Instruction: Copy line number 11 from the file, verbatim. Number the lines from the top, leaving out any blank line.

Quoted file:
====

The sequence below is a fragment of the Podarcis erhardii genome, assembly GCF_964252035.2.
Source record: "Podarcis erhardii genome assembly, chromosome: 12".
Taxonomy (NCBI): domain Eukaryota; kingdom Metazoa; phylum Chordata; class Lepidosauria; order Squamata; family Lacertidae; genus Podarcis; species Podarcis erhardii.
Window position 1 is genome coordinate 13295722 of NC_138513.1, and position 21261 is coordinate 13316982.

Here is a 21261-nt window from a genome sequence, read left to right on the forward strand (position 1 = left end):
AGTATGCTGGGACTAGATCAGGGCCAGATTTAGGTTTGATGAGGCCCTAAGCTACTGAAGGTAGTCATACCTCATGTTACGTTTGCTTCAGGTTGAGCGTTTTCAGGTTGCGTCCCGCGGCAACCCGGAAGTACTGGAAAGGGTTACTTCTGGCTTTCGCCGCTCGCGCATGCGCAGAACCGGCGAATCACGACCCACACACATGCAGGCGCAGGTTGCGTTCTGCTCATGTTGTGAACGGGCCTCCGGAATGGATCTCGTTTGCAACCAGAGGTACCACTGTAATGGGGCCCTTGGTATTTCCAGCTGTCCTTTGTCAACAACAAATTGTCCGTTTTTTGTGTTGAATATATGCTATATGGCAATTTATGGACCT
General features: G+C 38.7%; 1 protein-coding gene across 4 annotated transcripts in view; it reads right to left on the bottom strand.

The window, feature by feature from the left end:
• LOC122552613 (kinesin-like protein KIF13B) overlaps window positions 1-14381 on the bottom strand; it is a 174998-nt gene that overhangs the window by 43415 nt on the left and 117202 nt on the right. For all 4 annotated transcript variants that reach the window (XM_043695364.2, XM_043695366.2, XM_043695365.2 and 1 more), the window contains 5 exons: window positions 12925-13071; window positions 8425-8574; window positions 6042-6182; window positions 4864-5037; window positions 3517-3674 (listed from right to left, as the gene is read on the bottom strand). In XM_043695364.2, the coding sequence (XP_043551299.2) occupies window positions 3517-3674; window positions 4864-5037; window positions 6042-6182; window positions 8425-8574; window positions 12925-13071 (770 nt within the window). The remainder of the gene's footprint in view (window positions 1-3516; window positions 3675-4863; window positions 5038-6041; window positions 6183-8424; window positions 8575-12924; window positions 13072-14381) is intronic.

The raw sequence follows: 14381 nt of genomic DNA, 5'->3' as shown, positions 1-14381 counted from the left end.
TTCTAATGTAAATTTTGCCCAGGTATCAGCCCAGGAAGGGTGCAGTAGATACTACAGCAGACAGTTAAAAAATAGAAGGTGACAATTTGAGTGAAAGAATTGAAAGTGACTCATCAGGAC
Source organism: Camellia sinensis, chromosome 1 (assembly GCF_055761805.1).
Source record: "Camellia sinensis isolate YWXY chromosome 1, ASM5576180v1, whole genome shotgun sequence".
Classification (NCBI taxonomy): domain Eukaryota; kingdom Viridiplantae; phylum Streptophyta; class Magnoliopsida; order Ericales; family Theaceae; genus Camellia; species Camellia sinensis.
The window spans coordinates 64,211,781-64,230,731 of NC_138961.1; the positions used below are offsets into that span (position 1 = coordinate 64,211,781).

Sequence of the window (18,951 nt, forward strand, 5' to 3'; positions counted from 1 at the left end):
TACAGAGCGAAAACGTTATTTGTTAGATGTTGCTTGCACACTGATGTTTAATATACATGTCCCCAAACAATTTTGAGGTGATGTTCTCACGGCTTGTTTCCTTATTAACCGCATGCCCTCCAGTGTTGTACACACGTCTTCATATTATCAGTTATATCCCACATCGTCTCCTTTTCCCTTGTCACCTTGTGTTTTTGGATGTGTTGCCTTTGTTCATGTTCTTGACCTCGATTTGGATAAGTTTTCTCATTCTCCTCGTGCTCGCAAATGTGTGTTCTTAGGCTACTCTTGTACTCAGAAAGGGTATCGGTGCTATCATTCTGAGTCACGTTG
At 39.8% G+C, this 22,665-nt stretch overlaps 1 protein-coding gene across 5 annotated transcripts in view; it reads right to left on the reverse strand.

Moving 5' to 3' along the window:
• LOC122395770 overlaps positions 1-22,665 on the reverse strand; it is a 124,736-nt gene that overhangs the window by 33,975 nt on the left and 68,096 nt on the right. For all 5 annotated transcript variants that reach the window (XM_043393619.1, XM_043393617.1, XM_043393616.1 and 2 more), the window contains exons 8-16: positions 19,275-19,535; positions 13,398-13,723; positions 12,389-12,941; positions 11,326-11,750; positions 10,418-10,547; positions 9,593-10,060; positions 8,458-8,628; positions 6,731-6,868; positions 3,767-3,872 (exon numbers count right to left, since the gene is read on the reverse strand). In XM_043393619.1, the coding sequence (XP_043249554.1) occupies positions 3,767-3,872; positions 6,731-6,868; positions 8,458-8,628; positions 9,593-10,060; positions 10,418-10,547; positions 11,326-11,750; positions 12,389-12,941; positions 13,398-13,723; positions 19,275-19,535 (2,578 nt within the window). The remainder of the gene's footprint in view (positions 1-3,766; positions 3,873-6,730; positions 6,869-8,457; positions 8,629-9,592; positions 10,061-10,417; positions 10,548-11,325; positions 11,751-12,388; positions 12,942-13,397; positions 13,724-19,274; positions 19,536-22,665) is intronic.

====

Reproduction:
TTCTAATGTAAATTTTGCCCAGGTATCAGCCCAGGAAGGGTGCAGTAGATACTACAGCAGACAGTTAAAAAATAGAAGGTGACAATTTGAGTGAAAGAATTGAAAGTGACTCATCAGGAC